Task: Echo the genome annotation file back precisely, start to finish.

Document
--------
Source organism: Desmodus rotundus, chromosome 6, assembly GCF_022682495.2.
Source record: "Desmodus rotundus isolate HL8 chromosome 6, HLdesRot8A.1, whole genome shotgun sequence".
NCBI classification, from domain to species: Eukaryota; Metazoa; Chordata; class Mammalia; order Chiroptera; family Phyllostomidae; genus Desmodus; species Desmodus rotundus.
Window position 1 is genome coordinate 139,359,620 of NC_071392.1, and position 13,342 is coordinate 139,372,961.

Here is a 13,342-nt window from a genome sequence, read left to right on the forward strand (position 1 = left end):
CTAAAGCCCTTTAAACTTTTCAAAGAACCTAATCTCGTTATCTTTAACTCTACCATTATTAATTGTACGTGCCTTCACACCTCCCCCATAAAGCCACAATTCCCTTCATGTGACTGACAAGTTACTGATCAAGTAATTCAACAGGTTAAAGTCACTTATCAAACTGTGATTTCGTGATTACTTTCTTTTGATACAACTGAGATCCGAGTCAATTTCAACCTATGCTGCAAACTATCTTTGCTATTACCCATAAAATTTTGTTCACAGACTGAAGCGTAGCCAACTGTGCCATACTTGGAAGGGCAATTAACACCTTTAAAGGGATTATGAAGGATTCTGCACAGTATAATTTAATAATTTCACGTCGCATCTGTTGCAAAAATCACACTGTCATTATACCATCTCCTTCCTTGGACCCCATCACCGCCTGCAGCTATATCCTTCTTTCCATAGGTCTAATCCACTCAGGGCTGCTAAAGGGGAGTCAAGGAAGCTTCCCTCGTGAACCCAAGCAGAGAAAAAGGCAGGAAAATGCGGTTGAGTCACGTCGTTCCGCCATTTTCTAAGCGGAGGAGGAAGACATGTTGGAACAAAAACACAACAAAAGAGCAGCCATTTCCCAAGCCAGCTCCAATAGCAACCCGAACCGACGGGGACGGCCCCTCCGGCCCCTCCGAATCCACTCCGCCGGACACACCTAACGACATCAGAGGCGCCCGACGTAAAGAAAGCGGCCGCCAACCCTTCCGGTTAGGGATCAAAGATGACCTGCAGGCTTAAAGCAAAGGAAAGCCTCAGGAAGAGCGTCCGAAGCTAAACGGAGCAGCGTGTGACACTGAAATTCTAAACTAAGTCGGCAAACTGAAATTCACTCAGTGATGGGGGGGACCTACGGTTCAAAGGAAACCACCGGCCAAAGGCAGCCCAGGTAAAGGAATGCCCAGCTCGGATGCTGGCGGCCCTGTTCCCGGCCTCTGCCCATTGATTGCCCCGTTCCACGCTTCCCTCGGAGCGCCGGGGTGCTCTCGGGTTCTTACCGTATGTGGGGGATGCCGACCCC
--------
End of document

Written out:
Source organism: Desmodus rotundus, chromosome 6, assembly GCF_022682495.2.
Source record: "Desmodus rotundus isolate HL8 chromosome 6, HLdesRot8A.1, whole genome shotgun sequence".
NCBI classification, from domain to species: Eukaryota; Metazoa; Chordata; class Mammalia; order Chiroptera; family Phyllostomidae; genus Desmodus; species Desmodus rotundus.
Window position 1 is genome coordinate 139,359,620 of NC_071392.1, and position 13,342 is coordinate 139,372,961.

Here is a 13,342-nt window from a genome sequence, read left to right on the forward strand (position 1 = left end):
CTAAAGCCCTTTAAACTTTTCAAAGAACCTAATCTCGTTATCTTTAACTCTACCATTATTAATTGTACGTGCCTTCACACCTCCCCCATAAAGCCACAATTCCCTTCATGTGACTGACAAGTTACTGATCAAGTAATTCAACAGGTTAAAGTCACTTATCAAACTGTGATTTCGTGATTACTTTCTTTTGATACAACTGAGATCCGAGTCAATTTCAACCTATGCTGCAAACTATCTTTGCTATTACCCATAAAATTTTGTTCACAGACTGAAGCGTAGCCAACTGTGCCATACTTGGAAGGGCAATTAACACCTTTAAAGGGATTATGAAGGATTCTGCACAGTATAATTTAATAATTTCACGTCGCATCTGTTGCAAAAATCACACTGTCATTATACCATCTCCTTCCTTGGACCCCATCACCGCCTGCAGCTATATCCTTCTTTCCATAGGTCTAATCCACTCAGGGCTGCTAAAGGGGAGTCAAGGAAGCTTCCCTCGTGAACCCAAGCAGAGAAAAAGGCAGGAAAATGCGGTTGAGTCACGTCGTTCCGCCATTTTCTAAGCGGAGGAGGAAGACATGTTGGAACAAAAACACAACAAAAGAGCAGCCATTTCCCAAGCCAGCTCCAATAGCAACCCGAACCGACGGGGACGGCCCCTCCGGCCCCTCCGAATCCACTCCGCCGGACACACCTAACGACATCAGAGGCGCCCGACGTAAAGAAAGCGGCCGCCAACCCTTCCGGTTAGGGATCAAAGATGACCTGCAGGCTTAAAGCAAAGGAAAGCCTCAGGAAGAGCGTCCGAAGCTAAACGGAGCAGCGTGTGACACTGAAATTCTAAACTAAGTCGGCAAACTGAAATTCACTCAGTGATGGGGGGGACCTACGGTTCAAAGGAAACCACCGGCCAAAGGCAGCCCAGGTAAAGGAATGCCCAGCTCGGATGCTGGCGGCCCTGTTCCCGGCCTCTGCCCATTGATTGCCCCGTTCCACGCTTCCCTCGGAGCGCCGGGGTGCTCTCGGGTTCTTACCGTATGTGGGGGATGCCGACCCC